Services Sector

PMI suggests Services activity hit 12-year high


From UPSC perspective, the following things are important :

Prelims level: Tertiary Sector, PMI

Mains level: India's services economy


The Purchasing Managers Index (PMI) for the services sector in India rose to 55.3 in February. This marks the highest level of the PMI in the services sector in 12 years, driven by an increase in new business orders and employment.

Service Sector

The service sector, also known as the tertiary sector, includes a wide range of economic activities that are focused on providing intangible goods and services to customers.

Some examples of activities that fall under the service sector include:

  1. Hospitality and tourism: This includes activities such as hotels, restaurants, travel agencies, and tour operators.
  2. Retail and wholesale trade: This includes businesses that buy and sell goods, such as supermarkets, department stores, and online retailers.
  3. Financial services: This includes banks, insurance companies, and investment firms.
  4. Professional and business services: This includes activities such as legal services, accounting, consulting, and advertising.
  5. Information and communication technology: This includes activities such as software development, telecommunications, and data processing.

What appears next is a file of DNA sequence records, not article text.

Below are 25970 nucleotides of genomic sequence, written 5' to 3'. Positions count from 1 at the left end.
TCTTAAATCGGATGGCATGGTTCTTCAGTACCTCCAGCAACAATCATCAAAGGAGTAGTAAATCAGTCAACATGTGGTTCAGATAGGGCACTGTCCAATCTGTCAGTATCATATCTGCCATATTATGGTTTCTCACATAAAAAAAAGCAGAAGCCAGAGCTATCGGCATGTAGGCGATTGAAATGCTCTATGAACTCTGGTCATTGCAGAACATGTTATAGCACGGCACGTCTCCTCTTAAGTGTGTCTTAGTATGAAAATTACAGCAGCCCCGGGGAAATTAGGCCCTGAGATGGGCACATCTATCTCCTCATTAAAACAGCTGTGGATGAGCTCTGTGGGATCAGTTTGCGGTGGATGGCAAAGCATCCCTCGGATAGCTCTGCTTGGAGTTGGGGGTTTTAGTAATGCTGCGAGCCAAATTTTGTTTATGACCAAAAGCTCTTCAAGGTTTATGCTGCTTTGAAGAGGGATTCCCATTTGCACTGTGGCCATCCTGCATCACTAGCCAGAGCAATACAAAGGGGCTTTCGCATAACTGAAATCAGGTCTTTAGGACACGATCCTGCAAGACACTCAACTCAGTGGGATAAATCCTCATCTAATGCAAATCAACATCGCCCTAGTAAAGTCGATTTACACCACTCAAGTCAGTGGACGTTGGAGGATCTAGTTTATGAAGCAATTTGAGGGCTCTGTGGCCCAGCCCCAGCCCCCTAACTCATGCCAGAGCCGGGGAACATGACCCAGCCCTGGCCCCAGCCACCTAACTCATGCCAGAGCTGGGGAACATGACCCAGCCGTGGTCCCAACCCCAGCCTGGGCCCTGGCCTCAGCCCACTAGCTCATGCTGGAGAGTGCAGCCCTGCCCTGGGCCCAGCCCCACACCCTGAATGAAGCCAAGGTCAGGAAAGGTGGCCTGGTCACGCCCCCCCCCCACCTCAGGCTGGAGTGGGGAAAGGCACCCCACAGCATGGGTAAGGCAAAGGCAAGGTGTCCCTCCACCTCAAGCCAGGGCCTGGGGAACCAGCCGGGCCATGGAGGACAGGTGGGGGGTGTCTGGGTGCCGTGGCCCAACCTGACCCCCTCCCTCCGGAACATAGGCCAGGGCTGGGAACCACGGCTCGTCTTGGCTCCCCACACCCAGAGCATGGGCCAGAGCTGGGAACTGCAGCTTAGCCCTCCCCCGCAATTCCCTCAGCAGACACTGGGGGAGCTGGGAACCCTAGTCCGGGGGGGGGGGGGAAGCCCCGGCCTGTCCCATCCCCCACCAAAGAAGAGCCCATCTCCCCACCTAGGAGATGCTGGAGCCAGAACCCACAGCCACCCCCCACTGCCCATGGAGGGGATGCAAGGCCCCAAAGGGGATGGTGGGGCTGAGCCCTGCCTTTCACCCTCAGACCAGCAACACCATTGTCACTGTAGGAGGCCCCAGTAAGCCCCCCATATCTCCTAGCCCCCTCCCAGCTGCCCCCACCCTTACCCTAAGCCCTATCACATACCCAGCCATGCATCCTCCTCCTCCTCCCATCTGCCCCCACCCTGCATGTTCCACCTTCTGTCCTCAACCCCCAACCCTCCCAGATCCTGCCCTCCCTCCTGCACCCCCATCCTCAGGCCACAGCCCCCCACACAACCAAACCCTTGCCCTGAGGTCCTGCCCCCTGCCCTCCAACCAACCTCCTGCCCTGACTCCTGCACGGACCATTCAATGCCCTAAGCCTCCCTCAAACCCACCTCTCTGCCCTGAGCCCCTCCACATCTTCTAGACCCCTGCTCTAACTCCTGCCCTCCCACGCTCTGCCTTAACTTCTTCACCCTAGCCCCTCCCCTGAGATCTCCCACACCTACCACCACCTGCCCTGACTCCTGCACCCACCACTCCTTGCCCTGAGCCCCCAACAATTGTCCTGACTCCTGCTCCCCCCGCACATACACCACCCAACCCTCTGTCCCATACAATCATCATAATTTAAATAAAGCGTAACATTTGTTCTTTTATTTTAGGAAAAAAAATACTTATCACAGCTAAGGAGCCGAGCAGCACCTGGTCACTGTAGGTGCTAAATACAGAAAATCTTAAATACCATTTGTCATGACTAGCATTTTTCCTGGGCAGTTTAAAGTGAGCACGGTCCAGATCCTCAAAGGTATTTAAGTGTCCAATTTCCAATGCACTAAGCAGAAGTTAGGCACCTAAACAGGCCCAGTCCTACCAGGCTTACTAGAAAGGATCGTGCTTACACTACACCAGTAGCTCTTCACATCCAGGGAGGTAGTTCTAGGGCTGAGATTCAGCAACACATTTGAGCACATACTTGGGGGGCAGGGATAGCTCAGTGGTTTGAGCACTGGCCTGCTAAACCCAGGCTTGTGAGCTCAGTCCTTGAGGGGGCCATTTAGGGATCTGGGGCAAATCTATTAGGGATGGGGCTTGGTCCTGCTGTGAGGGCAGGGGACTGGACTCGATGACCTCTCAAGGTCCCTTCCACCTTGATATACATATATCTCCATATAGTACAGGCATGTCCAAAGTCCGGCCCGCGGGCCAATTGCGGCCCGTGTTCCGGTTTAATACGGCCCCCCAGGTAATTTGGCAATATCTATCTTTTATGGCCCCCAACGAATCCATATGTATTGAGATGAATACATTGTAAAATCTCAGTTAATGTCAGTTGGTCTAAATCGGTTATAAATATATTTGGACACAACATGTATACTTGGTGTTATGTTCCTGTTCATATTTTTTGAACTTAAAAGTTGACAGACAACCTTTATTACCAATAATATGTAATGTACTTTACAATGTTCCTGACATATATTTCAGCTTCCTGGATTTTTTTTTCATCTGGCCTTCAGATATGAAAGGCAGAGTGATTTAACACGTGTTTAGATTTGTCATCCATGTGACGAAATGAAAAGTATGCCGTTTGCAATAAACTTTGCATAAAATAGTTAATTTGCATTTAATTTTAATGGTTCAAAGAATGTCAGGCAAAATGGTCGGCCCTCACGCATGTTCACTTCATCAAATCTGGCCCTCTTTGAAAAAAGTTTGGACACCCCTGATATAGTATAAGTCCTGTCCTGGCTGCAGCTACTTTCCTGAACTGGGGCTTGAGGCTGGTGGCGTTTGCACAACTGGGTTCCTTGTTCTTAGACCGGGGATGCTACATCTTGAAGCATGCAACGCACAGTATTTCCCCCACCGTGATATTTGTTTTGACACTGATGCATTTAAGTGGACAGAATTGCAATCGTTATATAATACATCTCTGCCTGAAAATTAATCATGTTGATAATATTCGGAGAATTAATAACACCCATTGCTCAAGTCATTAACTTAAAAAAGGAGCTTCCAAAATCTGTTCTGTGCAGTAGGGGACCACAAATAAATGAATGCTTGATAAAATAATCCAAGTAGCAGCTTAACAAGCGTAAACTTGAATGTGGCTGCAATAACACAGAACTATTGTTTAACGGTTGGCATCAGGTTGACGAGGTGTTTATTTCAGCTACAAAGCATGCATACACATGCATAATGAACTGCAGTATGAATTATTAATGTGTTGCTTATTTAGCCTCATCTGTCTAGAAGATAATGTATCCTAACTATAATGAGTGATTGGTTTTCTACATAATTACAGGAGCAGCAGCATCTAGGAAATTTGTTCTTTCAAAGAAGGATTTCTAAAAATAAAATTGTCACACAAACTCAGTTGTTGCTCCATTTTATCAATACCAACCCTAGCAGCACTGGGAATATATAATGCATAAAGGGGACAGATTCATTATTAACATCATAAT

6. Healthcare and social assistance: This includes activities such as hospitals, clinics, nursing homes, and social services.
  7. Education and training: This includes activities such as schools, colleges, universities, and vocational training.
  8. Transportation and logistics: This includes activities such as shipping, warehousing, and distribution.

Purchasing Managers’ Index

  • PMI is an indicator of business activity — both in the manufacturing and services sectors.
  • The S&P Global India Services PMI is compiled by S&P Global from responses to questionnaires sent to a panel of around 400 service sector companies.
  • It is a survey-based measure that asks the respondents about changes in their perception of some key business variables from the month before.
  • It is calculated separately for the manufacturing and services sectors and then a composite index is constructed.

How is the PMI derived?

  • The PMI is derived from a series of qualitative questions.
  • Executives from a reasonably big sample, running into hundreds of firms, are asked whether key indicators such as output, new orders, business expectations and employment were stronger than the month before and are asked to rate them.

How does one read the PMI?

  • A figure above 50 denotes expansion in business activity. Anything below 50 denotes contraction.
  • Higher the difference from this mid-point greater the expansion or contraction. The rate of expansion can also be judged by comparing the PMI with that of the previous month data.
  • If the figure is higher than the previous month’s then the economy is expanding at a faster rate. If it is lower than the previous month then it is growing at a lower rate.

Recent trends in Services PMI

  • For the 19th straight month, the headline figure was above the neutral 50 mark, denoting expansion.
  • There was substantial moderation in cost pressures as input prices increased at the slowest pace in almost two-and-a-half years and output charge inflation softened to a 12-month low.
  • Still, capacity pressures remained mild and jobs rose only marginally.


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